The Social Security Administration denies disability benefits to people who return to work and people who are no longer disabled, according to its official website. Disability benefits stop when a person is incarcerated, states Nolo. A convicted felon who does not serve time may also lose disability benefits.
A person who receives Social Security disability benefits must advise the Social Security Administration if he returns to work or his medical condition improves, explains the Social Security Administration. A person who works at a "substantial" level under Social Security guidelines is no longer eligible to receive disability benefits. As of 2015, Social Security denies disability benefits to a person who earns $1,090 or more per month or $1,820 per month for a person who is blind.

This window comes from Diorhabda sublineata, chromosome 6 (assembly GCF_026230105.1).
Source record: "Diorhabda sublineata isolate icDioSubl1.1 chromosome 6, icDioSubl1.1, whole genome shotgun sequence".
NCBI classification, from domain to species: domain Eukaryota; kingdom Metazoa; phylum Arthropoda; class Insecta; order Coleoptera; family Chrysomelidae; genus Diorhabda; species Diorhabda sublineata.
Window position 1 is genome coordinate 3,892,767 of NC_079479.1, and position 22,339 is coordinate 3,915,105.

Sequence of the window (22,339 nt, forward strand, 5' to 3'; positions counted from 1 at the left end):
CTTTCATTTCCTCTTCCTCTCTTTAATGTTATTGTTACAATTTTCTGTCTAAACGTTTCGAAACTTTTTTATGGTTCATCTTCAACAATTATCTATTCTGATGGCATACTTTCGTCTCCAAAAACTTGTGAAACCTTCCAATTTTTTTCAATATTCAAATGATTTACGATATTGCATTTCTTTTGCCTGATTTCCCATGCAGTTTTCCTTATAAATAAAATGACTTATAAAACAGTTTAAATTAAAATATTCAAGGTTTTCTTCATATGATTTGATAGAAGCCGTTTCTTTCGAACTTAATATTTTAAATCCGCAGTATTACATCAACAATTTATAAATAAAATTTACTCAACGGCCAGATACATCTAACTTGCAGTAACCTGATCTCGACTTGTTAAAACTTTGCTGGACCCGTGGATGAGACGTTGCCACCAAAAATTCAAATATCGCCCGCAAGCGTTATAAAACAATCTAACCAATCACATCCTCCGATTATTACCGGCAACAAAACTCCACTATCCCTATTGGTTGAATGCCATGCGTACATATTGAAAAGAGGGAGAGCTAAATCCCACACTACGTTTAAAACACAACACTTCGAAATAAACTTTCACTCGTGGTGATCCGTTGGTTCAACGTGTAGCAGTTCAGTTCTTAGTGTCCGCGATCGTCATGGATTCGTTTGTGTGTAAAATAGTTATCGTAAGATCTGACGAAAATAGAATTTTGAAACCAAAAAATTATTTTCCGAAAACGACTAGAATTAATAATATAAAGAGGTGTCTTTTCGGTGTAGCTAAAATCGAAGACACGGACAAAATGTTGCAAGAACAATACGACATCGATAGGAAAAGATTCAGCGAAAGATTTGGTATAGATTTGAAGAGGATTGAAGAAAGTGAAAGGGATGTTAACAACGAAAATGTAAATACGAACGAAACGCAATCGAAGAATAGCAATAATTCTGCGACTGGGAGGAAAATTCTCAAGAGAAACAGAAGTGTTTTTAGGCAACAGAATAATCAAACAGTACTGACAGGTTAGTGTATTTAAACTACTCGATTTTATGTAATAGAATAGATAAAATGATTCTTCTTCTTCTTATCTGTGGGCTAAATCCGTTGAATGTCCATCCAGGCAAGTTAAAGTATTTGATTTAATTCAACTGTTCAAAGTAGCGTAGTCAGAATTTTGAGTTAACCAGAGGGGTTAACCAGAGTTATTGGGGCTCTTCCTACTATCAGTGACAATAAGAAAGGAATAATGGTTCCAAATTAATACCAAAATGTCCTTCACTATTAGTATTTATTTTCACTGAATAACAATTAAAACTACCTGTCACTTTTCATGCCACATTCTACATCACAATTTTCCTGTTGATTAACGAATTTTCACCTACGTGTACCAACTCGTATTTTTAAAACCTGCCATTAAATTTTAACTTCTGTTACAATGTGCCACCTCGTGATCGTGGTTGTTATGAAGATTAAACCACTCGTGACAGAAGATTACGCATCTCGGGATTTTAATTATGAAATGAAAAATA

The Social Security Administration must periodically verify a person is still disabled. This involves a Continuing Disability Review, states Nolo. The Social Security Administration sends a CDR notice to the disabled person asking for information regarding his daily activities and medical treatment. If the review finds the beneficiary's condition has improved to the point he can work, disability benefits end. CDRs generally take place every three or seven years depending on the severity of the medical condition and the likelihood of improvement.